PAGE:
So you are looking down the barrel of retiring soon.
Are you approaching it with glee or gloom? Regardless of how you feel about the end – or reduction – of your working life there are four easy steps you can take to ease the transition.
It’s not all about the money
Enjoying a quality retirement means exactly that, enjoyment. By any measure, people who are more engaged with friends, family and their community experience better cognitive and physical health.
If your working life has consumed much of your time, now is the opportunity to picture how you want to spend all that now-free time in your retirement.
Is there a hobby you’ve always wanted to try? A place you’ve always wanted to travel to, or even a friend you’d like to reconnect with?
Start thinking about what’s going to bring you joy and work towards that goal.
And don’t put it off. The cold hard truth is these things are harder to achieve as you age. Seize the day.
Who says you have to retire? If you live to work rather than work to live, then don’t retire.
You can keep working or even just cut down your hours, or enjoy another job or volunteer position entirely.
I know a former bank manager who when he retired took up a job driving residents of a home for people with disabilities around in the facility’s bus. He absolutely loved it. He still got paid, enjoyed the easier workload and drove for a living, which was right up his alley.
And let’s face it, the volunteer workforce in this country is held up by retirees.
If the idea of giving up work is filling you with dread, maybe it’s time to rethink the plan.
Face up to financial change
Money turning up in your bank account every week or month is one of the great attractions of being employed. That’s about to stop and your life is about to change as a result.
You should sort out your finances well before you retire. Either do a tonne of research or consult a financial adviser.
Things to consider include what sort of income you will have from your super, your expected expenses and any available government support.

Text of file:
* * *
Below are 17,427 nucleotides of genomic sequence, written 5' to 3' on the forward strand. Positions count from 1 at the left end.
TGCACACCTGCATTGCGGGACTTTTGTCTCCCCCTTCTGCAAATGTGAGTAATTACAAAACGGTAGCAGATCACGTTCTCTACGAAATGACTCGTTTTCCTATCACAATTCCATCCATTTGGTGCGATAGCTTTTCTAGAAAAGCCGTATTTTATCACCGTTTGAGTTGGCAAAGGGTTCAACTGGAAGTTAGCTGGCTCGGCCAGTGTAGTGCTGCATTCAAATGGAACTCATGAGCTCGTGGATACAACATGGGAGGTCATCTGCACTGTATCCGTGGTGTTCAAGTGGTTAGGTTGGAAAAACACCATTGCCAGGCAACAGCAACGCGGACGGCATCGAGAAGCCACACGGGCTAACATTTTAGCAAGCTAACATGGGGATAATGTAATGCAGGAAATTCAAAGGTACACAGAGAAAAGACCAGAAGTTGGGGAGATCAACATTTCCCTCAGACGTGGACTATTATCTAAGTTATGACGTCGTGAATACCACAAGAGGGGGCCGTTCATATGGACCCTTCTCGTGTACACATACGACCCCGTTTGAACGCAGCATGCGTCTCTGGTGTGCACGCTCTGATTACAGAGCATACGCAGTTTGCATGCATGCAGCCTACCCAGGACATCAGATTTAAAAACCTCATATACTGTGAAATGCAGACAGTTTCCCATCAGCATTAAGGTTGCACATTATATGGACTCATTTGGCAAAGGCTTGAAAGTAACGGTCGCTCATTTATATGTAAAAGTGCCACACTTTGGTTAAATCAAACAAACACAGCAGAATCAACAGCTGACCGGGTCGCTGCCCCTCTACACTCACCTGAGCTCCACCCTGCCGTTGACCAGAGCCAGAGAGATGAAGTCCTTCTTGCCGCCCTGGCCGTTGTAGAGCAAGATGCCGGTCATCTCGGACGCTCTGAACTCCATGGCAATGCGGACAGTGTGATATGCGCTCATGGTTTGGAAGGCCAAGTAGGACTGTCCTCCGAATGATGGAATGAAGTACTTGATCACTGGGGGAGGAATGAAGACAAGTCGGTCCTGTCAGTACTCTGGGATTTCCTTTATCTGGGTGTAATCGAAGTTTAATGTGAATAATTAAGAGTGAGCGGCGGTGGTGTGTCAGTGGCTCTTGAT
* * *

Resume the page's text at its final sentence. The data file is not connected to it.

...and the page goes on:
A good, free resource is moneysmart.gov.au which provides concise, clear information and advice but there are plenty of other free resources. They include your bank or credit union, Services Australia – they often host free financial webinars as well as having a wealth of information in their site – your super fund and your union.
If you do use a financial adviser, make sure they are registered with the Financial Advisers Register, you can check here.
The big picture
Of course it’s a good idea to make a priority of your immediate retirement, but don’t forget the long-term issues you are going to face including where you are going to live and your long-term care plans.
Hopefully you are physically capable now, but that isn’t always going to be so. Do you need to think about how you are going to maintain your home? Or what happens if your spouse is incapacitated or passes away?
Frankly I can’t wait to downsize, but I expect with today’s housing market my children are going to be hanging around for more at least another decade and I’ll have to factor another renovation into my financial plan.
Take some time to consider the direction your life might take in the last quarter of your life and make plan to make it happen.
Are you retiring soon? Have you made any plans? Why not share your experience in the comments section below?